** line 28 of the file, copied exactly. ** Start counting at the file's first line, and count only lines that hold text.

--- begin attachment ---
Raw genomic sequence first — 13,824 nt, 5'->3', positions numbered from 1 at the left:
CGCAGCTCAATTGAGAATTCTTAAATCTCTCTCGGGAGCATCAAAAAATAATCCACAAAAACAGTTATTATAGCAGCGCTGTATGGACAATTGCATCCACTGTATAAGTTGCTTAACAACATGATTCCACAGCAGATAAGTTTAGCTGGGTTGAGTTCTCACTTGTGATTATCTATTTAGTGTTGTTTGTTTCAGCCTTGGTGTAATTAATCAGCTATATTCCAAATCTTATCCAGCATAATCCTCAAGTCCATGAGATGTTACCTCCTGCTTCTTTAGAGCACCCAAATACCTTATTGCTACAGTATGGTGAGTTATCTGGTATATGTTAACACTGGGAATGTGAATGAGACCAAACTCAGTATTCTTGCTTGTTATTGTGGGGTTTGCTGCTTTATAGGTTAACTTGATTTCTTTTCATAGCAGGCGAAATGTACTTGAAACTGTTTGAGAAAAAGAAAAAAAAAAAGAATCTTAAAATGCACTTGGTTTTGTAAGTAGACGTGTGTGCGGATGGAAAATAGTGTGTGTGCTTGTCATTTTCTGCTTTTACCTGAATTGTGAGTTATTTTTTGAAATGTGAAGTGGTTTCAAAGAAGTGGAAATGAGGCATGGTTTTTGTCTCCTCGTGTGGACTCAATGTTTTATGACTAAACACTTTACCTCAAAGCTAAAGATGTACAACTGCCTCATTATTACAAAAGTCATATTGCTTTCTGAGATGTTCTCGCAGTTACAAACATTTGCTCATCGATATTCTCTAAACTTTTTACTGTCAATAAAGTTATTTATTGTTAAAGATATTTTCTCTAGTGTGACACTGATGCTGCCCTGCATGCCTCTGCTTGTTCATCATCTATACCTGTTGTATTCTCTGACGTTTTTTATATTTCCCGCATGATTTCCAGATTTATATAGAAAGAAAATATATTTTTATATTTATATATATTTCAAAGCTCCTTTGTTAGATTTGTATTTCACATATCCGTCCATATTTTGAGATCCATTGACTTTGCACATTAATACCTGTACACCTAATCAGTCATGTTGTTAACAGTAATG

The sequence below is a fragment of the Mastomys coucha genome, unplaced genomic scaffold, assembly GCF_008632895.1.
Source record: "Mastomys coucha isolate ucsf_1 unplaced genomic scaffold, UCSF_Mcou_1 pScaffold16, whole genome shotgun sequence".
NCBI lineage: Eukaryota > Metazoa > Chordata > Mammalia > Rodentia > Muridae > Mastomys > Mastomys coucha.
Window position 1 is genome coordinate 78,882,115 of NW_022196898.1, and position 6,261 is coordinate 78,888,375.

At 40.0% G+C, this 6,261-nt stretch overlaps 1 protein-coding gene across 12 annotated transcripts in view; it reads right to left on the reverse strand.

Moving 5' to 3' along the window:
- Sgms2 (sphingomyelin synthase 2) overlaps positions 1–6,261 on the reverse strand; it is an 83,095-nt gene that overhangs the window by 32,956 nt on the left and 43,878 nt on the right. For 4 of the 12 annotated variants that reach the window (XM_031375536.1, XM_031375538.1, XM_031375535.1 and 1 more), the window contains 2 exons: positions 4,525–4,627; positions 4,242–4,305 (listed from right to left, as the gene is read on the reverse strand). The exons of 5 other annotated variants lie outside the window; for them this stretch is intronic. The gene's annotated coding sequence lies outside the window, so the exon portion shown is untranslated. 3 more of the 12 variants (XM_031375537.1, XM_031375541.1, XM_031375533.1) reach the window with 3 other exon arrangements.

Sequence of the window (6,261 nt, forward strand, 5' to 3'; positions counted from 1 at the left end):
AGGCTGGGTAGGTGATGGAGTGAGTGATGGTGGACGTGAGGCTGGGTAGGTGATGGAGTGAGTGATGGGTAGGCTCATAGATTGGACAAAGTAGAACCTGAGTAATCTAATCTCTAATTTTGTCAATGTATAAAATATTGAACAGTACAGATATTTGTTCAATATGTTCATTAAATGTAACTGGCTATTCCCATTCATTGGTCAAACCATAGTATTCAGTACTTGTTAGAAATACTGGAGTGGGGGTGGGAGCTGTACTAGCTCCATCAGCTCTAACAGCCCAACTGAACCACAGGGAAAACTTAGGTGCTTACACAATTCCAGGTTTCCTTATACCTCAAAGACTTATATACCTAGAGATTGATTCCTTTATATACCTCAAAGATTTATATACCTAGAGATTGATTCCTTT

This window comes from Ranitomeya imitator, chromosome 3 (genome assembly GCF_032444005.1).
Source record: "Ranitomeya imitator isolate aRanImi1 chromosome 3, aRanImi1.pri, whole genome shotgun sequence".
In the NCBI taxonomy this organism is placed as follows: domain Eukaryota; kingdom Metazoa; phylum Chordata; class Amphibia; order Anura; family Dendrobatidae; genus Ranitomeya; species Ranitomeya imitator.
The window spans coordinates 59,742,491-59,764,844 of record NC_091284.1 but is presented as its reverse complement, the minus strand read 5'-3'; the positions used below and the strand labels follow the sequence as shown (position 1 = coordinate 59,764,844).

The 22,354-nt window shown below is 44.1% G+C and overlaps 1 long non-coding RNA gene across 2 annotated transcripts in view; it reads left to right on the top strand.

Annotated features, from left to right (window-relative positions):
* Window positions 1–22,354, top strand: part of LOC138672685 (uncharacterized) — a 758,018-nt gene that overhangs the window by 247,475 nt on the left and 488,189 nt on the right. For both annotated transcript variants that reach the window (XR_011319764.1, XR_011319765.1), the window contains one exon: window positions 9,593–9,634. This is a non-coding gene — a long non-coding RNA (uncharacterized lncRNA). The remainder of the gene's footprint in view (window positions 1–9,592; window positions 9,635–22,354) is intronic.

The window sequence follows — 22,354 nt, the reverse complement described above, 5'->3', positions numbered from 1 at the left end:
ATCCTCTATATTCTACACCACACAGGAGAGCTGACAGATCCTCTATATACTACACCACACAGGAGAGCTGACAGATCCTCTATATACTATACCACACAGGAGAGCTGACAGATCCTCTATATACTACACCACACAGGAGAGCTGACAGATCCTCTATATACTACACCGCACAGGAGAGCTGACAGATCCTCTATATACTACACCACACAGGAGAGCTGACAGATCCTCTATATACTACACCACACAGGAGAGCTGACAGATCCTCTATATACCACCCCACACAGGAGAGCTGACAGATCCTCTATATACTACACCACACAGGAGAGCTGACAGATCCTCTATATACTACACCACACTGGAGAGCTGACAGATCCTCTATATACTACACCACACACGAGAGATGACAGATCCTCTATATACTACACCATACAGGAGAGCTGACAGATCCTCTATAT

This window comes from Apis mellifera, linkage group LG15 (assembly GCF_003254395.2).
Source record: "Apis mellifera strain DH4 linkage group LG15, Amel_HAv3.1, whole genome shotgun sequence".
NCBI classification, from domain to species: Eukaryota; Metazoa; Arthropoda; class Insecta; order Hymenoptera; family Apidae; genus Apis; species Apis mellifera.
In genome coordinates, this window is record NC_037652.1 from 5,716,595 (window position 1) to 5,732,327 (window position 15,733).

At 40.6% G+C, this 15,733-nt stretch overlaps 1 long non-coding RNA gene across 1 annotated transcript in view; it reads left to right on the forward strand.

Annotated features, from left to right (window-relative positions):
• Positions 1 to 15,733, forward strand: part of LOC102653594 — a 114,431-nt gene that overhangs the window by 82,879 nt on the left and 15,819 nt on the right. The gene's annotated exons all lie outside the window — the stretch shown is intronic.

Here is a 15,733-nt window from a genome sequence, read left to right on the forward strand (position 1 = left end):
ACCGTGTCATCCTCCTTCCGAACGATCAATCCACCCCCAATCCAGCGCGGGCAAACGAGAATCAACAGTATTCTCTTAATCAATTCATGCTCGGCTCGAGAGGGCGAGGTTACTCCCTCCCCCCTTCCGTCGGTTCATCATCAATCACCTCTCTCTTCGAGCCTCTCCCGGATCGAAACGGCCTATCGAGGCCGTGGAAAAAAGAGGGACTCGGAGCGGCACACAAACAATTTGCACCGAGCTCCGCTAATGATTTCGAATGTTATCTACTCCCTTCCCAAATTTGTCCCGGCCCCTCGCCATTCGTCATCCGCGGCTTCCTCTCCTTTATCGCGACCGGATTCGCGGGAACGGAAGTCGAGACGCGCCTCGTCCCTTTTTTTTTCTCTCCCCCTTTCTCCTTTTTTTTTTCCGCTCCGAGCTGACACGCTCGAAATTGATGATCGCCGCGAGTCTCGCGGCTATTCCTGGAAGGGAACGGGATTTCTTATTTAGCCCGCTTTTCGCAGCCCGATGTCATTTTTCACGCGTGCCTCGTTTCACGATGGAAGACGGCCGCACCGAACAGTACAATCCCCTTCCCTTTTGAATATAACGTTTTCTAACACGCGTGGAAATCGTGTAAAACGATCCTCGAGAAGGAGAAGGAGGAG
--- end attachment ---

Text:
Here is a 15,733-nt window from a genome sequence, read left to right on the forward strand (position 1 = left end):